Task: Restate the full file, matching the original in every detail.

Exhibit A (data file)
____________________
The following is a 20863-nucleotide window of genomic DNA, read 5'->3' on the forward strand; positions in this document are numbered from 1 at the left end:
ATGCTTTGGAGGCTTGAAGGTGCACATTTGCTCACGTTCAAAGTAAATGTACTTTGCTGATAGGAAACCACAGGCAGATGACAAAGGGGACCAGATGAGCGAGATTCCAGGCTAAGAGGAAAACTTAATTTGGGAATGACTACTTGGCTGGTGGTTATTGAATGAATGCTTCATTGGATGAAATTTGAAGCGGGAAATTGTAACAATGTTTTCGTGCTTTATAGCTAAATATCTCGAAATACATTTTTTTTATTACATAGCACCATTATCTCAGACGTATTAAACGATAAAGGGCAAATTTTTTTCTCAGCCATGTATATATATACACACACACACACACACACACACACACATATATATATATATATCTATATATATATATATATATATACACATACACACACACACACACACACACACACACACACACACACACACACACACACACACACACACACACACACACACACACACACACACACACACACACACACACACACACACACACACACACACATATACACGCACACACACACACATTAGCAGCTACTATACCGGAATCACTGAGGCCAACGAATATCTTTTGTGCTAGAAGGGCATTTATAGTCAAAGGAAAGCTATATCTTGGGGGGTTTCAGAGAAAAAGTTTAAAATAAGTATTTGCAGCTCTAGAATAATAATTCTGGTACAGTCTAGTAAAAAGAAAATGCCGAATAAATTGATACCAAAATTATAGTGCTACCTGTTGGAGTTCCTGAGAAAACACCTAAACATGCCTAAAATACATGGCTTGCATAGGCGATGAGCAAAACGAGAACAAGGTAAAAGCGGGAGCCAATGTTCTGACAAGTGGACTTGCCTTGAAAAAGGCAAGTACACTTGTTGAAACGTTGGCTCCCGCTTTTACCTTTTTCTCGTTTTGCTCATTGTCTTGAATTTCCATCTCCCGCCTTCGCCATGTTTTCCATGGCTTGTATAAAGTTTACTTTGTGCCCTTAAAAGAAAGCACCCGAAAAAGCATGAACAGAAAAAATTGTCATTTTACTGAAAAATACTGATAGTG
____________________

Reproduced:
The following is a 20863-nucleotide window of genomic DNA, read 5'->3' on the forward strand; positions in this document are numbered from 1 at the left end:
ATGCTTTGGAGGCTTGAAGGTGCACATTTGCTCACGTTCAAAGTAAATGTACTTTGCTGATAGGAAACCACAGGCAGATGACAAAGGGGACCAGATGAGCGAGATTCCAGGCTAAGAGGAAAACTTAATTTGGGAATGACTACTTGGCTGGTGGTTATTGAATGAATGCTTCATTGGATGAAATTTGAAGCGGGAAATTGTAACAATGTTTTCGTGCTTTATAGCTAAATATCTCGAAATACATTTTTTTTATTACATAGCACCATTATCTCAGACGTATTAAACGATAAAGGGCAAATTTTTTTCTCAGCCATGTATATATATACACACACACACACACACACACACACACATATATATATATATATCTATATATATATATATATATATACACATACACACACACACACACACACACACACACACACACACACACACACACACACACACACACACACACACACACACACACACACACACACACACACACACACACACACACACACACACACACACATATACACGCACACACACACACATTAGCAGCTACTATACCGGAATCACTGAGGCCAACGAATATCTTTTGTGCTAGAAGGGCATTTATAGTCAAAGGAAAGCTATATCTTGGGGGGTTTCAGAGAAAAAGTTTAAAATAAGTATTTGCAGCTCTAGAATAATAATTCTGGTACAGTCTAGTAAAAAGAAAATGCCGAATAAATTGATACCAAAATTATAGTGCTACCTGTTGGAGTTCCTGAGAAAACACCTAAACATGCCTAAAATACATGGCTTGCATAGGCGATGAGCAAAACGAGAACAAGGTAAAAGCGGGAGCCAATGTTCTGACAAGTGGACTTGCCTTGAAAAAGGCAAGTACACTTGTTGAAACGTTGGCTCCCGCTTTTACCTTTTTCTCGTTTTGCTCATTGTCTTGAATTTCCATCTCCCGCCTTCGCCATGTTTTCCATGGCTTGTATAAAGTTTACTTTGTGCCCTTAAAAGAAAGCACCCGAAAAAGCATGAACAGAAAAAATTGTCATTTTACTGAAAAATACTGATAGTG